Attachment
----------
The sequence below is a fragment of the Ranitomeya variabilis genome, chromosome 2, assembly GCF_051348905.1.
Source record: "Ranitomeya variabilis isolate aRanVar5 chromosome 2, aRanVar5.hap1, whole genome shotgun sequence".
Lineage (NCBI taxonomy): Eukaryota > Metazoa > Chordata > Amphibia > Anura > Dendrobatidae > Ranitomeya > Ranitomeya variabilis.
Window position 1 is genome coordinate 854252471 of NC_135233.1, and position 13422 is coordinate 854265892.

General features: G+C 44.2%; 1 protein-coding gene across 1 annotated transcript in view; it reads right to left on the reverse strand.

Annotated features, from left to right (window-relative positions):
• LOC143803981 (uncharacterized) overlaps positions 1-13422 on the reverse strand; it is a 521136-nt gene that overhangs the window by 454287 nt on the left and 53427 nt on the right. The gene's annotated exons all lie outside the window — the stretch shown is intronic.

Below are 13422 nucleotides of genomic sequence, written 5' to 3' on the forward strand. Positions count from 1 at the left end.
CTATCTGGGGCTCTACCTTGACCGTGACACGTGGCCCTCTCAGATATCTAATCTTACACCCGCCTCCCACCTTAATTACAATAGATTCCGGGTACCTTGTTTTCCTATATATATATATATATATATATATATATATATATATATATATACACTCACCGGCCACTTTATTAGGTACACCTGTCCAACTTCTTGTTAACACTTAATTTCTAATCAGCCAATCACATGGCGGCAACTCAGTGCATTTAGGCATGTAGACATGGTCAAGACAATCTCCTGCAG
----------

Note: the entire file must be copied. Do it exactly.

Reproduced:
The sequence below is a fragment of the Ranitomeya variabilis genome, chromosome 2, assembly GCF_051348905.1.
Source record: "Ranitomeya variabilis isolate aRanVar5 chromosome 2, aRanVar5.hap1, whole genome shotgun sequence".
Lineage (NCBI taxonomy): Eukaryota > Metazoa > Chordata > Amphibia > Anura > Dendrobatidae > Ranitomeya > Ranitomeya variabilis.
Window position 1 is genome coordinate 854252471 of NC_135233.1, and position 13422 is coordinate 854265892.

General features: G+C 44.2%; 1 protein-coding gene across 1 annotated transcript in view; it reads right to left on the reverse strand.

Annotated features, from left to right (window-relative positions):
• LOC143803981 (uncharacterized) overlaps positions 1-13422 on the reverse strand; it is a 521136-nt gene that overhangs the window by 454287 nt on the left and 53427 nt on the right. The gene's annotated exons all lie outside the window — the stretch shown is intronic.

Below are 13422 nucleotides of genomic sequence, written 5' to 3' on the forward strand. Positions count from 1 at the left end.
CTATCTGGGGCTCTACCTTGACCGTGACACGTGGCCCTCTCAGATATCTAATCTTACACCCGCCTCCCACCTTAATTACAATAGATTCCGGGTACCTTGTTTTCCTATATATATATATATATATATATATATATATATATATATATATACACTCACCGGCCACTTTATTAGGTACACCTGTCCAACTTCTTGTTAACACTTAATTTCTAATCAGCCAATCACATGGCGGCAACTCAGTGCATTTAGGCATGTAGACATGGTCAAGACAATCTCCTGCAG